• Balance your skewers atop the jar and be prepared to wait at least a day before seeing any difference at all and a week or more before you have something worth chewing on.  Some people say this process can be sped up by dipping the skewers into the solution, rolling them in sugar, and letting that coating dry before dangling them.

Activity 3: Solar Still

I like to have a “so now what” type of moment about the things we learn.  So how can we use our knowledge of solutions?  I posed a real question to my kids: Suppose you were stuck on a boat in the ocean and you ran out of water.  You know that salt water will kill you.  How can you get fresh water other than waiting for rain?  I could have let them develop the whole thing on their own, but once they had the concept I put together a solar still and had them figure out how it worked.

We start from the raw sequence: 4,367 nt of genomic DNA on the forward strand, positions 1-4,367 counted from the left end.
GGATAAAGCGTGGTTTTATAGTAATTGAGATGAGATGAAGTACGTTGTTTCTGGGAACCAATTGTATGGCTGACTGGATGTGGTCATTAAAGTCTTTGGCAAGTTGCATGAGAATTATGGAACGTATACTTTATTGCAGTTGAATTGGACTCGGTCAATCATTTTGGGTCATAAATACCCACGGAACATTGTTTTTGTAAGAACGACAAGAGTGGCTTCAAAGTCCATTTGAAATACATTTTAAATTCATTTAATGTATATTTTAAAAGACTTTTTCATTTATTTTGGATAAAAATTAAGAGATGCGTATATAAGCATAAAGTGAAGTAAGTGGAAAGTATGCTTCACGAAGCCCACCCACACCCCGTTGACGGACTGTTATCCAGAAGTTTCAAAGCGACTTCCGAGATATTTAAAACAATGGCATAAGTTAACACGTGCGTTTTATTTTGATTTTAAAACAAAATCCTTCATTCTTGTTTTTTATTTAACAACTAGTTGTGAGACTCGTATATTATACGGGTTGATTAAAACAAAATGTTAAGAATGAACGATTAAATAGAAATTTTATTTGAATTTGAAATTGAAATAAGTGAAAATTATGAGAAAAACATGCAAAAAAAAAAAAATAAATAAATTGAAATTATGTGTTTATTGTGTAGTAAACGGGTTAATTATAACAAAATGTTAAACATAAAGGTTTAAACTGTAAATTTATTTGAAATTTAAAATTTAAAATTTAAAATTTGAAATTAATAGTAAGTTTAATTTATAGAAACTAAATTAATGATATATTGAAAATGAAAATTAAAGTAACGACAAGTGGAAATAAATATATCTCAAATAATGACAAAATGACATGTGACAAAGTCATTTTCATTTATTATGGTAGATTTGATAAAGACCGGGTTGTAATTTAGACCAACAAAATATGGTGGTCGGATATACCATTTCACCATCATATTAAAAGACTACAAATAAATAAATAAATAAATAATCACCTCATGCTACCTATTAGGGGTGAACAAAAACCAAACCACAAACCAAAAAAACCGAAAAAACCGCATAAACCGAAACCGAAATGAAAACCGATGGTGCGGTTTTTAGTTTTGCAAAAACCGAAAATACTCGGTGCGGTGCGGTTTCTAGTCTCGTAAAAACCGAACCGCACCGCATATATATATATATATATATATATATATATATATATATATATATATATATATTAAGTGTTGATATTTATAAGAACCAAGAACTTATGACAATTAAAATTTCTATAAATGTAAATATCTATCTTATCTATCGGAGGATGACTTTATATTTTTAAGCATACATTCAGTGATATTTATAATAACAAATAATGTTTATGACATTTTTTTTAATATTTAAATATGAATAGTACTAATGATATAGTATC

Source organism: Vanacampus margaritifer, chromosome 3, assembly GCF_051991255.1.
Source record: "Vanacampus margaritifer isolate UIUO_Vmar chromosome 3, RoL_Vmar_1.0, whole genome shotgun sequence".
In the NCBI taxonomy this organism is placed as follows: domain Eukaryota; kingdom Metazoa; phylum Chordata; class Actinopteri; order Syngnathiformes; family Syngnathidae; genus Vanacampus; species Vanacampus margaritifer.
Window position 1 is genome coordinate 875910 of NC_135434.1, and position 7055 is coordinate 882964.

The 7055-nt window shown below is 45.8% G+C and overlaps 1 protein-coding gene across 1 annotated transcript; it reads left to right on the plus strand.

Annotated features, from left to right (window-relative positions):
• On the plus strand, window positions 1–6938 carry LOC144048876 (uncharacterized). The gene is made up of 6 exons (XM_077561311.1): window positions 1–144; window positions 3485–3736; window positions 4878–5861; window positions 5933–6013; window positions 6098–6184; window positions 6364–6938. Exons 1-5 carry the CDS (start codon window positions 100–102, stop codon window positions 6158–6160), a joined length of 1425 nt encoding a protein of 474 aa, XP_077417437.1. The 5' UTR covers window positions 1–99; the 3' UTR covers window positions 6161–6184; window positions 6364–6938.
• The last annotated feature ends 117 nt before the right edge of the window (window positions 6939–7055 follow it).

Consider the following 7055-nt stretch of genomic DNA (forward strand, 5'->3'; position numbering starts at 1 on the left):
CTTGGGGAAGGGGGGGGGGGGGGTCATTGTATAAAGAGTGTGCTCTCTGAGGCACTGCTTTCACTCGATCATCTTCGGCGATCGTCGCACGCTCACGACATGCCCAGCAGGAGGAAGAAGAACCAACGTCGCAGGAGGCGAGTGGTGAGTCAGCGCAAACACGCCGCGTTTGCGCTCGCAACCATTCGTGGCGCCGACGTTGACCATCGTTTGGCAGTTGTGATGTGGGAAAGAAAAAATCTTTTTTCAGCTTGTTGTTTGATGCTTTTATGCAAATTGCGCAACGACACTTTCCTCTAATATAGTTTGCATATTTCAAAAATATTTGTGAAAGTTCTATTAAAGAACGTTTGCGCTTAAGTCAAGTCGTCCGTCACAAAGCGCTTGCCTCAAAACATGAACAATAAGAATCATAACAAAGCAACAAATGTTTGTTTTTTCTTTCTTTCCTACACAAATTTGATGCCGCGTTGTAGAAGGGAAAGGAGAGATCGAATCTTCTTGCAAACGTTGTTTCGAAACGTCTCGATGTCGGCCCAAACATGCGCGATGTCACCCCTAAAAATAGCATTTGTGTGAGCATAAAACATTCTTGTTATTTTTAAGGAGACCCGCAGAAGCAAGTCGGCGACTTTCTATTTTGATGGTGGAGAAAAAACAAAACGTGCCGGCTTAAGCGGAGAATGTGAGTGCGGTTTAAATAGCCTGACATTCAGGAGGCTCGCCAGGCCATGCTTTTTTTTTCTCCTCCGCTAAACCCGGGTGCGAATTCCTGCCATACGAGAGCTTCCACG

• Supplies: salt, water, large bowl, glass or heavy container that fits inside bowl and is shorter, plastic wrap, rock
  • Mix some saltwater in the bottom of your large bowl.  Taste it if you’d like.
  • Place your glass in the middle of the saltwater.  It has to be a glass or something heavy, otherwise it’ll float around or tip and ruin the experiment.
  • Cover the bowl with plastic wrap, ensuring that it is tightly sealed around the edges.
  • Place the rock on top of the plastic wrap, centering it over your empty glass and making sure it slightly depresses the wrap.
  • Put your still in a warm place and wait for the results.  Alternately, you could speed up the natural process by using warm water that will already be evaporating reasonably fast.